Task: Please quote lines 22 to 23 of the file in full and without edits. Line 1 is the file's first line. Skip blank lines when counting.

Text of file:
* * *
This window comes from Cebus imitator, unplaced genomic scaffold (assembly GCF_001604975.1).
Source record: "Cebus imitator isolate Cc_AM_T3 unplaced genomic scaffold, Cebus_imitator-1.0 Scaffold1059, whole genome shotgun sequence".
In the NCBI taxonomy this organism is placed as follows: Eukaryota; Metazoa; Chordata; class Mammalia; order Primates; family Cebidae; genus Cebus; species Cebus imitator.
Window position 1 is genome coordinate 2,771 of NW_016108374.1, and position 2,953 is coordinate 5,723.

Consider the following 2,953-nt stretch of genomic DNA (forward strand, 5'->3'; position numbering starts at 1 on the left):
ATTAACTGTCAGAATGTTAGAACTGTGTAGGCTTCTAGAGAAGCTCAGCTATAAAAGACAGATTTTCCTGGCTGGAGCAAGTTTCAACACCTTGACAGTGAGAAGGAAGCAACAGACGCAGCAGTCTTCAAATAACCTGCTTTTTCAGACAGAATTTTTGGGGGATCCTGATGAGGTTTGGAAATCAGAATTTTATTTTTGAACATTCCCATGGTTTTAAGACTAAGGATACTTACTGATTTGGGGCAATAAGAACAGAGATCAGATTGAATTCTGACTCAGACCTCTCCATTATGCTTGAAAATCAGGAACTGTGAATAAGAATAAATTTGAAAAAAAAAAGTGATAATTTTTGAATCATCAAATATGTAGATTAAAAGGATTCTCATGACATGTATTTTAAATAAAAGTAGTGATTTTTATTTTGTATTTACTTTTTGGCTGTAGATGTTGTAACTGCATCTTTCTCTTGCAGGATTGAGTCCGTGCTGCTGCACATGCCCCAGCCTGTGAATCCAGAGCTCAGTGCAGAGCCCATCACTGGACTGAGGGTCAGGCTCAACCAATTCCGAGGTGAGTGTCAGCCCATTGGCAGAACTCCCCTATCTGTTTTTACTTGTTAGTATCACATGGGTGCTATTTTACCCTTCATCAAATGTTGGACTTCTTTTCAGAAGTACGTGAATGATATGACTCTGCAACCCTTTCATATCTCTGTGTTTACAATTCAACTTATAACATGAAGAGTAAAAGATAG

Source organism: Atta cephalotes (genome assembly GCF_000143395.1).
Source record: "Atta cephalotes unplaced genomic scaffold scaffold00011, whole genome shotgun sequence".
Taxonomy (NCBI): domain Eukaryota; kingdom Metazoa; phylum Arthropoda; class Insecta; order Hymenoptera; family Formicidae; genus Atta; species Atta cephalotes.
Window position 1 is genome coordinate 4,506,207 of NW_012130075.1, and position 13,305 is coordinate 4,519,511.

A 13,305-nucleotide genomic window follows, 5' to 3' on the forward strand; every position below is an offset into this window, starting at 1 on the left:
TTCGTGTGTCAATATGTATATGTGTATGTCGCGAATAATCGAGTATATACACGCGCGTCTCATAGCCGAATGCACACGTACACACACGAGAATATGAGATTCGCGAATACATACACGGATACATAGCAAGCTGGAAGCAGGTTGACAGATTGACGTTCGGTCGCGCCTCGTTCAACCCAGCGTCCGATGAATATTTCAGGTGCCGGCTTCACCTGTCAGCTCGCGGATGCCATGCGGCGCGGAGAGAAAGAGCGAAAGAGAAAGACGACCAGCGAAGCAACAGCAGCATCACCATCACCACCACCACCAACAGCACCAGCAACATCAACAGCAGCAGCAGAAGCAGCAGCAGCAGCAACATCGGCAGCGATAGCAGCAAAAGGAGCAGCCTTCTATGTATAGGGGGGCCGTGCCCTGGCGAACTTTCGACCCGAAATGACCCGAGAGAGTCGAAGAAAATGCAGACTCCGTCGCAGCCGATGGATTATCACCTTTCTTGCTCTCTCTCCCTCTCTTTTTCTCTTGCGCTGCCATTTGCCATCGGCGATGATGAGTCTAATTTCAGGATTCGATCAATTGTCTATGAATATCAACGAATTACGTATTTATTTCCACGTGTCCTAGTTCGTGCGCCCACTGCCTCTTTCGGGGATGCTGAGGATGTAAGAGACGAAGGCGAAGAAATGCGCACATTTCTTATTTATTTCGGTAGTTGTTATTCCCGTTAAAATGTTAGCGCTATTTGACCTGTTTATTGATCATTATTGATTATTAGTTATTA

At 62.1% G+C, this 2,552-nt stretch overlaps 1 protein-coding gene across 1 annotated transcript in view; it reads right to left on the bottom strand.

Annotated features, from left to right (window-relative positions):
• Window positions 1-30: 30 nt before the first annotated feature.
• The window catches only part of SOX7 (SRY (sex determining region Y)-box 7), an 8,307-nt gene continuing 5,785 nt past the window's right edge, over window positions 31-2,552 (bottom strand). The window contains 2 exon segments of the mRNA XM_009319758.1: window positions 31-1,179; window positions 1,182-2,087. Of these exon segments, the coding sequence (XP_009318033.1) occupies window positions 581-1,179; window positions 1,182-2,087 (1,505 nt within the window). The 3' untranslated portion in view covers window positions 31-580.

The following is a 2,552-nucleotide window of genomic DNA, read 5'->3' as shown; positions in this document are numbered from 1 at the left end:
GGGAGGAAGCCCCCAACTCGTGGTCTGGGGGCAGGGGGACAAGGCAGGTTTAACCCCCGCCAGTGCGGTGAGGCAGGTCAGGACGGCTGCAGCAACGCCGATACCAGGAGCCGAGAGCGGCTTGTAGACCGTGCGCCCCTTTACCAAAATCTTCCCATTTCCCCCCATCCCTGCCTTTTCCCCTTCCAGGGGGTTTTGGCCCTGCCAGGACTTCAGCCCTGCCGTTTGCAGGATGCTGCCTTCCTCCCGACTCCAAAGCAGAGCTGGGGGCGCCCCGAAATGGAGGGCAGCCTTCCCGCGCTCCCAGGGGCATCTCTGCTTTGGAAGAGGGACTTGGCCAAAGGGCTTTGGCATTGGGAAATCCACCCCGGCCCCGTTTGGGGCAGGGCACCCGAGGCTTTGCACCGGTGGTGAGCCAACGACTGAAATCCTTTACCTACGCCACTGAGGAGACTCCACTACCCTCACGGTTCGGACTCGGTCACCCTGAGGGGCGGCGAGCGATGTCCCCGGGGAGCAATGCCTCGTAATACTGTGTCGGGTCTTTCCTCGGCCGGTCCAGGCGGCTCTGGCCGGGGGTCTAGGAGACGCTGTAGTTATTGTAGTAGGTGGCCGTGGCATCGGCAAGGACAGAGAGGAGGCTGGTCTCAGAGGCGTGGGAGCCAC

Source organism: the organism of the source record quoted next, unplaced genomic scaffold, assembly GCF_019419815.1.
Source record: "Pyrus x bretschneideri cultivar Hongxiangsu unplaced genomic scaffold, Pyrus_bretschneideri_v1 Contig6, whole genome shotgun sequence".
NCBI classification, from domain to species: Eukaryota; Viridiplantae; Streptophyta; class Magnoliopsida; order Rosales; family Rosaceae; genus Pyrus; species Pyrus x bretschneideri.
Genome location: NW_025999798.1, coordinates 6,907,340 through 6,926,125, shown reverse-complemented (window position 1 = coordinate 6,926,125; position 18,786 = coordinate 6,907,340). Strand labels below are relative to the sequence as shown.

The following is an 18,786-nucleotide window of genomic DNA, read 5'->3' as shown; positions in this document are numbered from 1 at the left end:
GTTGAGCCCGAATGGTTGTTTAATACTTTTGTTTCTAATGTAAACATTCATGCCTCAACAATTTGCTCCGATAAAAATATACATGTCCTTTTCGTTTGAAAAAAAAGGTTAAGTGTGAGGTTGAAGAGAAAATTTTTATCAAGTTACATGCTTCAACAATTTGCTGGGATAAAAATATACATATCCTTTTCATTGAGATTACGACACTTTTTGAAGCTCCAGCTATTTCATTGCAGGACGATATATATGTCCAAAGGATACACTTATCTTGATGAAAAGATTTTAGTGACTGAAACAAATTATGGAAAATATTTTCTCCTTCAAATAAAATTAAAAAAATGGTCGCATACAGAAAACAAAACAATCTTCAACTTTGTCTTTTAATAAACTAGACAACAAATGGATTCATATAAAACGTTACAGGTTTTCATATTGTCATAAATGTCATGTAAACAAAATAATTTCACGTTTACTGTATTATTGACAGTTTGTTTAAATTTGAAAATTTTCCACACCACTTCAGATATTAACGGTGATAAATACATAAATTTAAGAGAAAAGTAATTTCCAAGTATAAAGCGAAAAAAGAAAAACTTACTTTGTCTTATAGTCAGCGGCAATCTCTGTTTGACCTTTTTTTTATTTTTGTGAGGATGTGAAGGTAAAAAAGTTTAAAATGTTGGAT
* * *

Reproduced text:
Genome location: NW_025999798.1, coordinates 6,907,340 through 6,926,125, shown reverse-complemented (window position 1 = coordinate 6,926,125; position 18,786 = coordinate 6,907,340). Strand labels below are relative to the sequence as shown.

The following is an 18,786-nucleotide window of genomic DNA, read 5'->3' as shown; positions in this document are numbered from 1 at the left end: